Local artist and facilitator of the Arte Sentido method, Javier Hernan Rubinstein explains, “When you come into contact with clay a dialogue takes place. As in every dialogue, you listen, ask and answer but you do it in your own language—by touching—you tell the clay what you feel and what you think by squeezing, caressing and playing ... The external vision is silenced, allowing a space of self-knowledge to open.”
Clay Turns Us into Alchemists
Pottery is not magic, but just ask anyone who’s created something with clay from start to finish and they’ll probably tell you it’s as close as they've come to it. The process of taking a lump of mud, mixing it with water, giving it form, sticking it in the fire and walking away with something beautiful, functional and completely unique is a magical experience. It brings an overwhelming sense of joy and satisfaction to anyone who does it.
But don’t get me wrong, pottery is not easy. There are many steps involved and there are many things that can go wrong along the way. At times, it’s downright challenging; you need a lot of patience and perseverance to consistently create pottery successfully. The silver lining here is that patience and perseverance are good skills to hone.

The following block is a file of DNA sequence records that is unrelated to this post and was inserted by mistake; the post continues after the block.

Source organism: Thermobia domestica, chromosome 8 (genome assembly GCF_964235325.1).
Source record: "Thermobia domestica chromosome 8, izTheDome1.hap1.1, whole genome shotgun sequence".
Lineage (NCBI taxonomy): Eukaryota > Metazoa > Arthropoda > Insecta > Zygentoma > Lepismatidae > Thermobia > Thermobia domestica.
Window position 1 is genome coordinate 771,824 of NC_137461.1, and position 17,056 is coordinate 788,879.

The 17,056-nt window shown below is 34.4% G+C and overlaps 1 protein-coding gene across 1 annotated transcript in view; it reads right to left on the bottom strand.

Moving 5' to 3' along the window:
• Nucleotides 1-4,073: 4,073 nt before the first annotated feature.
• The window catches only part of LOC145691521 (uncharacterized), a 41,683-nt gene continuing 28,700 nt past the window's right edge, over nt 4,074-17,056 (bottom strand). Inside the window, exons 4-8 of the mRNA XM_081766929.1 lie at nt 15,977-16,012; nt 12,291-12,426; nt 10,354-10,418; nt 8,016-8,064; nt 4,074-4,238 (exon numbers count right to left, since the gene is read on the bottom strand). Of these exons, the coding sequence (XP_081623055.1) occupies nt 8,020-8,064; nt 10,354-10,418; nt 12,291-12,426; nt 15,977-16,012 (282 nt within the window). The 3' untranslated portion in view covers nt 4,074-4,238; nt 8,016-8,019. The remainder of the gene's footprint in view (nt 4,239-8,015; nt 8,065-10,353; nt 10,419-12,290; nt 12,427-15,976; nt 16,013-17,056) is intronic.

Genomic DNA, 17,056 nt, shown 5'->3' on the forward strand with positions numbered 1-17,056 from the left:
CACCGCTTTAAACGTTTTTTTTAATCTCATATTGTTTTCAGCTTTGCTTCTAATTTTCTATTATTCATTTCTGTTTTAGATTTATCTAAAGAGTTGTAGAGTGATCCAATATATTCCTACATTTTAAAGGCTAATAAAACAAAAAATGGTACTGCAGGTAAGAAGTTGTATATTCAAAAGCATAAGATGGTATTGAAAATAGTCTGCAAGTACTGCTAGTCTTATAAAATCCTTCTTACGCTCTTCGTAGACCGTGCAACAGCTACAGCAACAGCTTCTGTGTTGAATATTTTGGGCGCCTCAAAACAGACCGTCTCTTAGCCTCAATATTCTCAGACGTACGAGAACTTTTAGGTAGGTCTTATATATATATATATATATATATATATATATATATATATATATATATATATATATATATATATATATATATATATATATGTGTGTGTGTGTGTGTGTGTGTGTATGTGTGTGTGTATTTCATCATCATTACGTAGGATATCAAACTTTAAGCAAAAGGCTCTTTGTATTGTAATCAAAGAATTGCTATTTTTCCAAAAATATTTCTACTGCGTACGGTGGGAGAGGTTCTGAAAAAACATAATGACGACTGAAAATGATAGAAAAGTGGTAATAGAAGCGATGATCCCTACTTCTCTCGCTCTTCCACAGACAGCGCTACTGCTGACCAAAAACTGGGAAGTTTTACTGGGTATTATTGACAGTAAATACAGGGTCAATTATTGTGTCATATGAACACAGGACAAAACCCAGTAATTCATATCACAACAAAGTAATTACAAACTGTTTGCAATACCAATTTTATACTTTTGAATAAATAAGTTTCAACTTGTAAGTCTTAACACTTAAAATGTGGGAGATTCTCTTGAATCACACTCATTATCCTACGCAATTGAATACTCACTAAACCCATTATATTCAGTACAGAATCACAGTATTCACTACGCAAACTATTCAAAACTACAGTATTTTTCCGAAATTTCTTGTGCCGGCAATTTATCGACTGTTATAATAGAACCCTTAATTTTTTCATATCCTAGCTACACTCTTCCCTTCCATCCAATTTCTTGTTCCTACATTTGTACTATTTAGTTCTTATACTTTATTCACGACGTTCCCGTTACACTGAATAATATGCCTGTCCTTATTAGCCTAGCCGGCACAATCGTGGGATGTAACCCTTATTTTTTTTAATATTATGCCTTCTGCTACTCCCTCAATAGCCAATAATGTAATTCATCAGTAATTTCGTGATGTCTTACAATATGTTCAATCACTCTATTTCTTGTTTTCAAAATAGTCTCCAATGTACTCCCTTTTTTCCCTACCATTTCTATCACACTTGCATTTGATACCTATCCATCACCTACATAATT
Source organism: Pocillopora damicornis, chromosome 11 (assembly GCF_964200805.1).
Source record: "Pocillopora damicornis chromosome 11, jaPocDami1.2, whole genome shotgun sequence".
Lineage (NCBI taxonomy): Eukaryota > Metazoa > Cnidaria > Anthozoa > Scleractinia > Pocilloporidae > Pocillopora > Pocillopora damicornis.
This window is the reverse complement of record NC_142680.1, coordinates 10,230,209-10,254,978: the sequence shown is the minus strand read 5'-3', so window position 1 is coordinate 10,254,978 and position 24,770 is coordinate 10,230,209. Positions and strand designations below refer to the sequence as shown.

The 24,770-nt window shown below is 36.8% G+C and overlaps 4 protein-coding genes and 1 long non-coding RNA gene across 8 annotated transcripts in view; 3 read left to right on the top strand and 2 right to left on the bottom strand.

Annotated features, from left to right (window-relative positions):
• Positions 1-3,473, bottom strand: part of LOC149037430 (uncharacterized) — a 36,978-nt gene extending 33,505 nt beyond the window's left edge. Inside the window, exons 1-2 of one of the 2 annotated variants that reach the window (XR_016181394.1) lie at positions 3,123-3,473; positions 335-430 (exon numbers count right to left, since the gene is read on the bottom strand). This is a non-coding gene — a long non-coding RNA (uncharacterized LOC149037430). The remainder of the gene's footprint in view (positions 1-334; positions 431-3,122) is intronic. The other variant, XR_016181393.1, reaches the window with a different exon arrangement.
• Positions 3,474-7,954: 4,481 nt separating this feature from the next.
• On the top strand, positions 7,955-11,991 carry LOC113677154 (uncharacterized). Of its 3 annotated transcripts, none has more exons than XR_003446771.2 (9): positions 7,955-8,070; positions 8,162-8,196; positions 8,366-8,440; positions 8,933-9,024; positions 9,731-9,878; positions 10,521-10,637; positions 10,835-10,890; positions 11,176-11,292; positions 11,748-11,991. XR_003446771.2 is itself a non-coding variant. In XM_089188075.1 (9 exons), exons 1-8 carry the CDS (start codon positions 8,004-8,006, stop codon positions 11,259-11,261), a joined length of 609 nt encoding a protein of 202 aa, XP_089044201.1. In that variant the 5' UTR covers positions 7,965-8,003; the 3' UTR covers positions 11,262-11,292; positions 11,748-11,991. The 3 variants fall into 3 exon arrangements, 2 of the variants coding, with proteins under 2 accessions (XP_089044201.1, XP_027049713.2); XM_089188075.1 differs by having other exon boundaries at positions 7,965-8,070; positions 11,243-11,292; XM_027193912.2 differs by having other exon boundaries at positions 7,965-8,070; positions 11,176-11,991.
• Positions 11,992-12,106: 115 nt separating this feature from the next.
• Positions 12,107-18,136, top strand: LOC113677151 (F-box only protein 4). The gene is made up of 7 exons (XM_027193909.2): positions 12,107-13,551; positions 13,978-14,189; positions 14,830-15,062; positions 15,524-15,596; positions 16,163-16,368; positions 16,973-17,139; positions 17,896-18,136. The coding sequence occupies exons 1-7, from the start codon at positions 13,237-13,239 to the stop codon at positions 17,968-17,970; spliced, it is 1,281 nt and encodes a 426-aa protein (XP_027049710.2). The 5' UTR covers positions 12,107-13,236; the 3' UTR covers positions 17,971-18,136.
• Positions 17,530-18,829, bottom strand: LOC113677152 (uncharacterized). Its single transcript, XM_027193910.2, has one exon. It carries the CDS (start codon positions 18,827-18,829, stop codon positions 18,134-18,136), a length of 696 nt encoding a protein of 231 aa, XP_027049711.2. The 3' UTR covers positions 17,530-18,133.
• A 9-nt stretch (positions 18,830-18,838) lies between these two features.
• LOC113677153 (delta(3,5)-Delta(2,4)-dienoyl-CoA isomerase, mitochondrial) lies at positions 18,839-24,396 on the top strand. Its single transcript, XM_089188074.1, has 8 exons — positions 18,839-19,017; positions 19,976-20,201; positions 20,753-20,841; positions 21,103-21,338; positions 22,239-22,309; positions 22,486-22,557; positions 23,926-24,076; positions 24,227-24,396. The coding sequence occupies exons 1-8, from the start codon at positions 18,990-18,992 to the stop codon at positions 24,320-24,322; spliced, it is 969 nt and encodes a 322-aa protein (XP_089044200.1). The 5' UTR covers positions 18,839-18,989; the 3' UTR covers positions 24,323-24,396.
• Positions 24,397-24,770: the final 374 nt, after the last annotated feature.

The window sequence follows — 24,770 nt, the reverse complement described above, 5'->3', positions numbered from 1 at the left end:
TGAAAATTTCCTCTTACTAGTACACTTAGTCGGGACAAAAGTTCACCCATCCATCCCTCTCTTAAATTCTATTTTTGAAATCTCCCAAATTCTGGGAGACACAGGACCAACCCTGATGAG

Community Spirit Flourishes in the Potter’s Studio
Clay art studios are places where experimenting, sharing and learning happen on a daily basis and gratification runs deep. When people come together in an open, creative space, wonderful synergies and collaborations happen all the time.
“There is something we cannot deny about the energy of clay, about its versatility and warmth,” says Dalia Sofronie from the 137° Ceramic Art Studio in PobleNou. “I always thought that clay brings nice people together. But then I realized that it’s actually the clay that makes people nicer. When people come into the studio they bring the best version of themselves.”
Ceramics in Barcelona
Fifteen years ago, I couldn’t find a single ceramics studio in Barcelona offering classes to the public with common space to work with clay. Now there are more than15! The larger studios are located in the Poblenou district, thanks to the industrial buildings, but you can also find smaller studios in El Raval, Gràcia and Sants. You can find a detailed list of them here and on my webpage, ameliajcreations.com.
You’ll find an ample selection of classes and ways to get involved in ceramics. From amateurs to professionals, courses are offered for artistic or functional pieces. The most common are wheel-throwing and hand-modeling classes offered in the evenings and weekends so you can unwind after work or in your free time.
You can also find full-time intensive courses aimed at training professional potters or classes to learn how to make plaster molds. This type of ceramics, called slip-casting, is most often used by production potters who create designer products or dinnerware for restaurants.
Every studio or teacher has their own niche, so look around to find the right space for you. Personally, I host Weekend Wine and Pottery Nights, as well as private pottery parties for special occasions.
As you can see, there are many opportunities to get involved and many benefits to doing so. Time to get your hands dirty!